While some argue that Los Angeles upscale downtown development impacted Highland Park and other neighborhoods, those seeking a condo on the 25th floor of a downtown highrise are unlikely to instead buy an older single family home in a totally different community. Los Angeles has added one million people since 1970. Its upscale transformation is primarily attributable not to development pressures but to weak tenant and rental housing protection laws and the failure to build anywhere near enough housing to meet population and job growth.
Development as Expanding Affordability
Progressive opponents of development have invented a world where new housing is either “luxury” or “affordable.” This leaves out the middle-class, the primary beneficiaries of SB 50. California cities currently use zoning laws to bar builders from constructing either “missing middle” housing or the other smaller and more affordable housing that teachers, nurses and others priced out of blue cities desperately needs. Progressives offer no strategy for housing the working or middle-class who earn too much to qualify for “affordable” housing. Nor do they have a vision for building the housing necessary to meet population and job growth.
Labor unions, senior groups and nonprofit housing groups like the Non-Profit Housing Association of Northern California (NPH) understand this, which is why all back SB 50. Groups like AIDS Healthcare are so wedded to an anti-development politics that they have ended up defending a status quo that prices out working and middle-class residents from Los Angeles and other blue cities.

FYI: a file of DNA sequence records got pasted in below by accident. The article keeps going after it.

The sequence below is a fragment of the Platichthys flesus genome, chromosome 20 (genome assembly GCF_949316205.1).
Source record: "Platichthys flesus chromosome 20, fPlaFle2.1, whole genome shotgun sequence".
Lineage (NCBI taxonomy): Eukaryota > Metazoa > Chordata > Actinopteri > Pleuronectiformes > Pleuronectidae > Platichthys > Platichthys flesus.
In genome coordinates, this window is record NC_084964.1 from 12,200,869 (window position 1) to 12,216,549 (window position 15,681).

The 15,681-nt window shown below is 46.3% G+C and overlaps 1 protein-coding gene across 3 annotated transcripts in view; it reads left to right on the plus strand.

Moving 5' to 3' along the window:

SB 50 and the Green New Deal
You cannot claim to be an environmentalist while opposing infill housing. While some “progressives” in San Francisco and other cities claim to support a Green New Deal, their opposition to infill housing via measures like SB 50 undermines their credibility.
The San Francisco Supervisors and Berkeley Councilmembers opposed to building apartments citywide are a key reason why 120,000 drivers commute from Sacramento to the Bay Area each day. Opposition to infill housing is a driving force behind greenhouse gas emissions and the worsening of climate change.
That’s why SB 50 is the most important legislation in the nation this year. If California can lead the way on infill housing, other states will follow.
SB 50 is more than a bill to increase housing; it is a blueprint for the future of urban America.
Randy Shaw is Editor of Beyond Chron and author of Generation Priced Out: Who Gets to Live in the New Urban America (UC Press 2018)Bay Area / California